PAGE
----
The 2003 models are not included on the sludge policy, even though it is exactly the same engine. There was some minor tweaking of the engine head and PCV system, but that was it. The major redo of the engine didn't take place until 2004, so basically, the engine in the 2003 is the same sludge monster as in the 2002. That said, it is going to be an uphill battle to get Toyota to do anything about it. It is the owners responsibility to maintain the engine and you must be able to prove that you held up your end of the warranty. During the height of the sludge problems, Toyota was allowing proof of one oil change per year to suffice as proof of reasonable maintenance, so if you can prove that much, you may want to do battle. If not, you may as well hang it up and pay to get your engine repaired. That said, I would not pay $6,000!! That sounds like highway robbery. I read of people getting their engines cleaned of sludge for prices more in the $3,000 range. Go to some independent mechanic if Toyota isn't going to do anything for you.
  • wwestwwest Posts: 10,706
    None of us really know enough to be jumping on Toyota about this yet. I'm personally suspicious that whoever changed the oil last simply didn't put the required level in the engine.

    My 2001 911 only requires an oil change every 15,000 miles and my 2001 Lexus only every 7500 miles. I DIY oil changes and with this level of mileage the oil is NEVER what I would call dirty and in case of the Lexus I am always amazed that it simply doesn't burn any oil between changes.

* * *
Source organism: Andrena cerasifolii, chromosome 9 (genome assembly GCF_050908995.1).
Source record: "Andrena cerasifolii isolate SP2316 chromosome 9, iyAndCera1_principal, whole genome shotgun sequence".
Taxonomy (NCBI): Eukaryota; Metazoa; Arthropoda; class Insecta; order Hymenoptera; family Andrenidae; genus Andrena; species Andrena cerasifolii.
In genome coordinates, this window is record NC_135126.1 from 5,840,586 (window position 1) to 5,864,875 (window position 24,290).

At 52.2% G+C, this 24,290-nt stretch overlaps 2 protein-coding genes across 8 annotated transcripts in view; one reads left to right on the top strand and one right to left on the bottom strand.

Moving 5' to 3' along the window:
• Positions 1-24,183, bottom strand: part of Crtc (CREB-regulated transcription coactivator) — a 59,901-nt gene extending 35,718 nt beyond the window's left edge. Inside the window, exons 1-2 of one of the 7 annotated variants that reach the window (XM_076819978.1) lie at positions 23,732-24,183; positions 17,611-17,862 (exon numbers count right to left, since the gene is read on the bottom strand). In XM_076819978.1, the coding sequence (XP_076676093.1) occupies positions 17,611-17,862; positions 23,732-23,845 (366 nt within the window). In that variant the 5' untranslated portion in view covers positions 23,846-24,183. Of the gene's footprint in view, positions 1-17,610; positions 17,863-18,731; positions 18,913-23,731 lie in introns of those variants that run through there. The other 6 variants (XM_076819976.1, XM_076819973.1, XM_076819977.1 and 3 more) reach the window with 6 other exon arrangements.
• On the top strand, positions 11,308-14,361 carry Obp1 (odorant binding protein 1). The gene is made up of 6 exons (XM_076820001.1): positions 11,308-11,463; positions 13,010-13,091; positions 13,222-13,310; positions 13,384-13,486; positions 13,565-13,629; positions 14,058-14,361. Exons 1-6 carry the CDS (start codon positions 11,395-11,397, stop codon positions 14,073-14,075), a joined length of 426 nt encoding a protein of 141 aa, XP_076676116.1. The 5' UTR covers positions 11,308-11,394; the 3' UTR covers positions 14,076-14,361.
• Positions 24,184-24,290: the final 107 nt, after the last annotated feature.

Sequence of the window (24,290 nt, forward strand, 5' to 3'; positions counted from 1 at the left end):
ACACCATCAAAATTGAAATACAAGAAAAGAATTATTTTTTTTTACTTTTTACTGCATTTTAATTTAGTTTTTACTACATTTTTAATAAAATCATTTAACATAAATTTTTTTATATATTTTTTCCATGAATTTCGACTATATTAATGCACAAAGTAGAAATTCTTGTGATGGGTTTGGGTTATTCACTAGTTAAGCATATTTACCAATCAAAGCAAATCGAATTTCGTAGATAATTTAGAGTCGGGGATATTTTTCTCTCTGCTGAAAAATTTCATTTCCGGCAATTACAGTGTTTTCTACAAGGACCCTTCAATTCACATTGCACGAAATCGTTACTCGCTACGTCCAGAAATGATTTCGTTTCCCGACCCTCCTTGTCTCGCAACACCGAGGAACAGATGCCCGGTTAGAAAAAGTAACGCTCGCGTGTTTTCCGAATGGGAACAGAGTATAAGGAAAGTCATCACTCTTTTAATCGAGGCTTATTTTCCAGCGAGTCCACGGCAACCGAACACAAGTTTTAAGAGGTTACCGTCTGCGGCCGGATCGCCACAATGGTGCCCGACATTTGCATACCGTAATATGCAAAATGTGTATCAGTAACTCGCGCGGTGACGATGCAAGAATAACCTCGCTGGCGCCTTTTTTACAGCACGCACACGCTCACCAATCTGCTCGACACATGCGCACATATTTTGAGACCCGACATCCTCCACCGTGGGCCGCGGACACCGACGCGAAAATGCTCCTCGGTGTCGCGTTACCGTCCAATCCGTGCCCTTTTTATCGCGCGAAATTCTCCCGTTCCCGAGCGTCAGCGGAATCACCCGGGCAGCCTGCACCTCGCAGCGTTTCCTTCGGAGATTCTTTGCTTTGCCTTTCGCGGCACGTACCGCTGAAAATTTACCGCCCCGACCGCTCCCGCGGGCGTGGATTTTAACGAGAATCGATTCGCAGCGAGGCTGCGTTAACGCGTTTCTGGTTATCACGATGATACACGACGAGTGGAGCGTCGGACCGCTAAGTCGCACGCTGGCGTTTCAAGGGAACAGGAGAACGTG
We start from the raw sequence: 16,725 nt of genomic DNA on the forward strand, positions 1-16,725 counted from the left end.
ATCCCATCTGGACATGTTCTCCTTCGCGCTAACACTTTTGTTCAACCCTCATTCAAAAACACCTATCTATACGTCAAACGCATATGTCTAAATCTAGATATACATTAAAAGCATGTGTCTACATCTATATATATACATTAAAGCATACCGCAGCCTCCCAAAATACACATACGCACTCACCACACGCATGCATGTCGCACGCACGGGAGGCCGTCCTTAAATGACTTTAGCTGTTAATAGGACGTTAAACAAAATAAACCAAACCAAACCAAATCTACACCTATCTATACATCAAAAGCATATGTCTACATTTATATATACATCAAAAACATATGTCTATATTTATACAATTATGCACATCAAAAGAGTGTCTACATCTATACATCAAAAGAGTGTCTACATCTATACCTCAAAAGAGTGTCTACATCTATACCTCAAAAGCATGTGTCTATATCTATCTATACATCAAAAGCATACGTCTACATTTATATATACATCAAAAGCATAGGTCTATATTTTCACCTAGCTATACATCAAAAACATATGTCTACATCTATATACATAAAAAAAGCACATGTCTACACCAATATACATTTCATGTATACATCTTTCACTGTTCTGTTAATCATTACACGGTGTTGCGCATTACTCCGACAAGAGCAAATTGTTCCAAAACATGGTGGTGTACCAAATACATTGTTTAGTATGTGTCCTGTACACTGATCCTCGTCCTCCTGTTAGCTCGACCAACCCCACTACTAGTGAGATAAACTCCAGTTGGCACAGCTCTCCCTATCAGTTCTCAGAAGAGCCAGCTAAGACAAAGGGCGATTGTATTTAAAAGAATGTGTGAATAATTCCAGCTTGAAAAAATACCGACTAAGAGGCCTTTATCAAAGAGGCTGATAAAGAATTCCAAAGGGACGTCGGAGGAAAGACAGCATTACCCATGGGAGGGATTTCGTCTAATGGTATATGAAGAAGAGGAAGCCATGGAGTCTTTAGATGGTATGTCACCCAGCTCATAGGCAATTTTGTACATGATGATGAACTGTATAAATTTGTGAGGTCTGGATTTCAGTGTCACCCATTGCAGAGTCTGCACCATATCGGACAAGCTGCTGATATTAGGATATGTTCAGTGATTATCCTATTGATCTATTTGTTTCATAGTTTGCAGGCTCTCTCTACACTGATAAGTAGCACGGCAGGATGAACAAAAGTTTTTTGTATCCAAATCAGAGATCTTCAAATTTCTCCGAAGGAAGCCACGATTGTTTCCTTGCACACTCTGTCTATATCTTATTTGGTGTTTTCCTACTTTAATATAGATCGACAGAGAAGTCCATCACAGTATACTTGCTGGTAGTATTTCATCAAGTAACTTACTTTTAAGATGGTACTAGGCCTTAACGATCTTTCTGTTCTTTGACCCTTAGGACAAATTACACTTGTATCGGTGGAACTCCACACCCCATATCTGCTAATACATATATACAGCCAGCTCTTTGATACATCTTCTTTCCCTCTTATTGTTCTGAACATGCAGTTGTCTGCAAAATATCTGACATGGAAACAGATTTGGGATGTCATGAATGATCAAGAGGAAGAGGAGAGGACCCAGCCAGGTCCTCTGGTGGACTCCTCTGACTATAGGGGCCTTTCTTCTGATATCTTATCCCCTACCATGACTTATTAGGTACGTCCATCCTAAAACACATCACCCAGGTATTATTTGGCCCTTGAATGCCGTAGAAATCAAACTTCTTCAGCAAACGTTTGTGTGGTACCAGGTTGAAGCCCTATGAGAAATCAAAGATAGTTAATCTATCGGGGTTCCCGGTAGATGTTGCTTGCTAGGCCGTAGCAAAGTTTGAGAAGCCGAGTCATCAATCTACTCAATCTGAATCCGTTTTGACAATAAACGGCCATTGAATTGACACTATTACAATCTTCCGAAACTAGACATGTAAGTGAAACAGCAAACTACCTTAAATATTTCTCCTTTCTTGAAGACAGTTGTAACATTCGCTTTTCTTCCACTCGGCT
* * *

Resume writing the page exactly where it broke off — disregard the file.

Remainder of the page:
So, even with NO changes at 29,000 miles I don't see how the oil could be that dirty or that much burned absent something wrong with the engine.

    Or some gofer at a quick oil change only put three quarts in a five quart refill.

    Given my own experiences at Lexus dealers regarding oil changes I'll vote for the latter problem until proven otherwise.
  • pilot130pilot130 Posts: 319
    I agree with you Wwest. IMO, unless there's a more reasonable explanation, it isn't the engine. This tale has an odd dimension to it,like it's intent is to keep a long dead issue alive? Just too many coincidences at this stage.
    Right or wrong, I've gotta be honest about what I think is going on.

    See you in a month.
    Vacation time.
  • mikefm58mikefm58 Posts: 2,882
    I agree, I too "smelled a rat". I'm always hesitant when I read a story like that from someone who just joined Edmunds fora yesterday.
  • pilot130pilot130 Posts: 319
    I know it's off topic, and I won't belabor the point further, but it seems patented responses with the same theme always occur under the same circumstances.
    More like an advertising campaign than a typical discussion.
    Wish this was wrong, but I don't think it is.

    Next post will be from Australia.
    En route tonite.
  • On my '98 Avalon when I turn on the engine or turn off the engine, my doors lock/unlock automatically. Is there any way to enable this on my 2003 Highlander?
  • bdymentbdyment Posts: 569
    No I don't believe there is a way to program this
    feature in the Highlander. I for one do not like automatic door lock controls. I like to lock my doors and unlock them when I want to.
  • wwestwwest Posts: 10,706
    I was in no way implying that the poster was being deceptive. I was simply saying that we do not yet have enough information to be saying Toyota, or anyone, is at fault.

    But admittedly the low oil issue bothers me more than anything else.
  • jbolltjbollt Posts: 734